Academics from UK and China have developed a new machine learning algorithm that can break text-based CAPTCHA systems with less effort, faster, and with higher accuracy than all previous methods. This new algorithm -developed by scientists from Lancaster University (UK), Northwest University (China), and Peking University (China)- is based on the concept of GAN, which stands for "Generative Adversarial Network." GANs are a special class of artificial intelligence algorithms that are useful in scenarios where the algorithm doesn't have access to large quantities of training data. Classing machine learning algorithms usually require millions of data points to train the algorithm in performing a task with the desired degree of accuracy. A GAN algorithm has the advantage that it can work with a much smaller batch of initial data points.
Text-based options for verification purposes on websites and other digital forums are going to be a thing of the past, that too, pretty soon. So, get ready to identify objects like cars, parks, and storefronts form CAPTCHA image grids. CAPTCHA is the abbreviation for Completely Automated Public Turing test to tell Computers and Humans Apart. It is a kind of authentication test that is important to differentiate between humans and bots. However, the presence of so many fake accounts especially on social media platforms like Facebook clearly indicates that this mechanism isn't foolproof.
CAPTCHA is security system created and developed to prevent Bots from accessing websites. This security system allows users to prove to be human by recognizing some patterns, distorted type in text or signs which are impossible for machines to complete correctly. This method becomes super successful to overcome the spam and bots from visiting and accessing the data or website. It's a highly secured and advance way where different questions has been asked my AI to identify the real humans, and don't allow the bots for visiting sites.
A group of researchers has developed a computer model that's capable of cracking text-based CAPTCHA keys. Given that the purpose of CAPTCHA is to test whether the entity attempting to access a service is human, this is a considerable step forward for developing computers that think like humans. Text-based CAPTCHAs–the name coming from the phrase Completely Automated Turing Test to Tell Computers and Humans Apart–are often used by web services that might suffer an attack based around an influx of automated users. Account sign-up services and ticketing sites often use them to confirm that visitors are human. CAPTCHA work by displaying letters that are relatively easy for a human read, but hard for a computer that's trained on the standard shapes of the alphabet to decipher.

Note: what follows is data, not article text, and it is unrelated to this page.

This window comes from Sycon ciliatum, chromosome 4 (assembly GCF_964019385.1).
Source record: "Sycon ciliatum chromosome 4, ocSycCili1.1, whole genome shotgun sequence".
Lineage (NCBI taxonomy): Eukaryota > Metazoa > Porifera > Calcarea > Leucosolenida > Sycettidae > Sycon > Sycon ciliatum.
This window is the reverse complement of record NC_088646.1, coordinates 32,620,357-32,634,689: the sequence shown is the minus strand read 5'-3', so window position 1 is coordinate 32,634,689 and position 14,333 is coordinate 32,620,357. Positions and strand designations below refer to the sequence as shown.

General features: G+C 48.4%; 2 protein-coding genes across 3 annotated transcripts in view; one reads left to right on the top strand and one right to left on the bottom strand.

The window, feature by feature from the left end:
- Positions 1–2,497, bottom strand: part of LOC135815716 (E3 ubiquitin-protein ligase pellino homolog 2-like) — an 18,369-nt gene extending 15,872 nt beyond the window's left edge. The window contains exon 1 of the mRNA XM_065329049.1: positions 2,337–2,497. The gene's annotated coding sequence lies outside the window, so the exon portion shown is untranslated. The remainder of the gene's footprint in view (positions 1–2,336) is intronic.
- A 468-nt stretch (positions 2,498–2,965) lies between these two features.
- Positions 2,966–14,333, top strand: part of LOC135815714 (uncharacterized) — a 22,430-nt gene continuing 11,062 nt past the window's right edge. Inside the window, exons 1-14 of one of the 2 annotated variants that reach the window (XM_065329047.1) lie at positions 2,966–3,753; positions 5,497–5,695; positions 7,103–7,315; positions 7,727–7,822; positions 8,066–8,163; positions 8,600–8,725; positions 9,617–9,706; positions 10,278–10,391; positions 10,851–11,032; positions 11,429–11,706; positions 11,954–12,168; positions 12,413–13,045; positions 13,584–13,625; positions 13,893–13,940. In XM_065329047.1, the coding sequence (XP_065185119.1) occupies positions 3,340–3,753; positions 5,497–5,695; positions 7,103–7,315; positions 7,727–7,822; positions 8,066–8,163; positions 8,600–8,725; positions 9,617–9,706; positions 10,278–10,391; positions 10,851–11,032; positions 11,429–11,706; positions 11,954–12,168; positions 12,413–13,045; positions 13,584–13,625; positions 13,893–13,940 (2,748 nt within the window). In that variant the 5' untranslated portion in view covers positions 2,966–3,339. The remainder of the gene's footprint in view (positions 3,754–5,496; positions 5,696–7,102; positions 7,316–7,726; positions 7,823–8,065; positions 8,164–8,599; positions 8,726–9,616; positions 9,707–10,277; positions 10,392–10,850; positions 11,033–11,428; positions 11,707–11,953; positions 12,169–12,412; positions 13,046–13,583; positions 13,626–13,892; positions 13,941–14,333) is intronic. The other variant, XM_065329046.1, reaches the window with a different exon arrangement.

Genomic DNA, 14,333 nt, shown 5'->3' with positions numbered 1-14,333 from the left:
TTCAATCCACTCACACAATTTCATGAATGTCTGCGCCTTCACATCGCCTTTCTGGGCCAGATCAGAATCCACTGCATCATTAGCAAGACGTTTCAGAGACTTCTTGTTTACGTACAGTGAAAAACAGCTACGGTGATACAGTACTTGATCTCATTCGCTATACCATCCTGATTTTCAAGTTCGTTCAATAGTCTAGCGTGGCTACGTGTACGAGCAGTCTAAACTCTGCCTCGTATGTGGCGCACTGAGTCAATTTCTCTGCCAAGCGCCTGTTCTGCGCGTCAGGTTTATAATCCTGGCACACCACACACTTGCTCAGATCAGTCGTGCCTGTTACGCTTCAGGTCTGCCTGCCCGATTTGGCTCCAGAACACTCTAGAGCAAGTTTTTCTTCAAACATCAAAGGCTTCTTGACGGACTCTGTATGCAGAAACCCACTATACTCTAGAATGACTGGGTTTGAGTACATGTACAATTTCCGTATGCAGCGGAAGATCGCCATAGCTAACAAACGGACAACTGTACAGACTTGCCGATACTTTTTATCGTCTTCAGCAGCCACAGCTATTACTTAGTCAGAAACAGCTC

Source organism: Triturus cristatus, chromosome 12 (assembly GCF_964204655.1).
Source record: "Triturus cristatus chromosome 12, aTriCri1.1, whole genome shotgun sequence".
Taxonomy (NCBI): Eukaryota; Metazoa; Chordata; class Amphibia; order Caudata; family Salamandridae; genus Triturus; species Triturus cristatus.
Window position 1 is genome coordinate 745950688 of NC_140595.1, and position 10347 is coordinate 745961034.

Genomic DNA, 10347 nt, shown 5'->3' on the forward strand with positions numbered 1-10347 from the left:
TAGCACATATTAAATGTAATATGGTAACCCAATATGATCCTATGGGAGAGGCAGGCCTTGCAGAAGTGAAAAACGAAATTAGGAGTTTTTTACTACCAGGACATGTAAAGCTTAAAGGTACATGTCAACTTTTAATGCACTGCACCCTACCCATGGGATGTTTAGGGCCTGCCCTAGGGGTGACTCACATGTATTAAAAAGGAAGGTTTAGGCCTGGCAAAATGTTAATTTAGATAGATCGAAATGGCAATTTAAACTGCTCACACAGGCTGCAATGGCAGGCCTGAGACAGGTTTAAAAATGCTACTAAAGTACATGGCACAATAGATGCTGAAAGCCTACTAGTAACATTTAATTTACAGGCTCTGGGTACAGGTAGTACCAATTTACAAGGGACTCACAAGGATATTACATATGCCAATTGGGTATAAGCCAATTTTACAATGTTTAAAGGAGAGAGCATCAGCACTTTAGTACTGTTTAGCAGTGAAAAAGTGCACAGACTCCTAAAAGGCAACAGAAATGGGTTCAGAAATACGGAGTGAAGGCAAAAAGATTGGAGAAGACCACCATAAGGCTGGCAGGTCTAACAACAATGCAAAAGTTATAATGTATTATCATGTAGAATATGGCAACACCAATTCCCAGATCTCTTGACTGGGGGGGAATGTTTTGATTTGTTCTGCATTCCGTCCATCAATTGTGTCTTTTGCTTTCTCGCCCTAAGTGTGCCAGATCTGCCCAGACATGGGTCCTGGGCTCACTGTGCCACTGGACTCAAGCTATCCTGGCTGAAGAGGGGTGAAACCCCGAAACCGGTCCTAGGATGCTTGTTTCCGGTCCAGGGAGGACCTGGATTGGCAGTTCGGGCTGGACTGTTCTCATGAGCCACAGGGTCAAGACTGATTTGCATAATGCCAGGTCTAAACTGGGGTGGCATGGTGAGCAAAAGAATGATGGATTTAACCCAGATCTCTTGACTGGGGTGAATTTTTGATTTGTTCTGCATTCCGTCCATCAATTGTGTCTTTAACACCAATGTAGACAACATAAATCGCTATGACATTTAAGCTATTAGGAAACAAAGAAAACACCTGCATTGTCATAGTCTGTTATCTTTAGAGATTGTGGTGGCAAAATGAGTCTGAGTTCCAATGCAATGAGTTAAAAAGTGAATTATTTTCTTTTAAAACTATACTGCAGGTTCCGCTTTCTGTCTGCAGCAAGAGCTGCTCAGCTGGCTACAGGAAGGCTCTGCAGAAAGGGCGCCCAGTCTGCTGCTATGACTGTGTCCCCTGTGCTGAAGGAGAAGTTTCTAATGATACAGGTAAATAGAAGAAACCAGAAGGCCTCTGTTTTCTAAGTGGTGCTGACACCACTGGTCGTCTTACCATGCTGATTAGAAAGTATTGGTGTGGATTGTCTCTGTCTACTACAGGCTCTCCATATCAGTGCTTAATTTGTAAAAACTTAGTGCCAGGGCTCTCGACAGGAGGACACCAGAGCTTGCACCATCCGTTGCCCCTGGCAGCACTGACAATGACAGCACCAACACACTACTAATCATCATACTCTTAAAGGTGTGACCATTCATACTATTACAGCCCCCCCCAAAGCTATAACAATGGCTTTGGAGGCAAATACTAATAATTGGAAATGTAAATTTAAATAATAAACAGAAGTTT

If there's a Doomsday Clock for mankind being annihilated by violent robots, it just moved a lot closer to midnight thanks to a wildly dangerous decision from Google. As reported by Popular Science (via Gizmodo), the internet behemoth has just killed the Captcha service as we know it, opening the door for countless machines to post on our human message boards, buy from our human online retailers, and assassinate our human world leaders. Alright, that could be a little overly dramatic, but the common internet thing where you have to read the weird-looking words and then type them into a box to prove you're not a robot will soon be going away. In its place will be a new thing called "Invisible Captcha" that simply analyzes your "browsing behavior" to make sure you do more than just look up images of mainframes, wires, and human world leaders. That means it will work like a more elaborate version of the "I'm not a robot" checkboxes that a lot of websites use these days, which make sure that the way you click the box is consistent with beings who have a soul.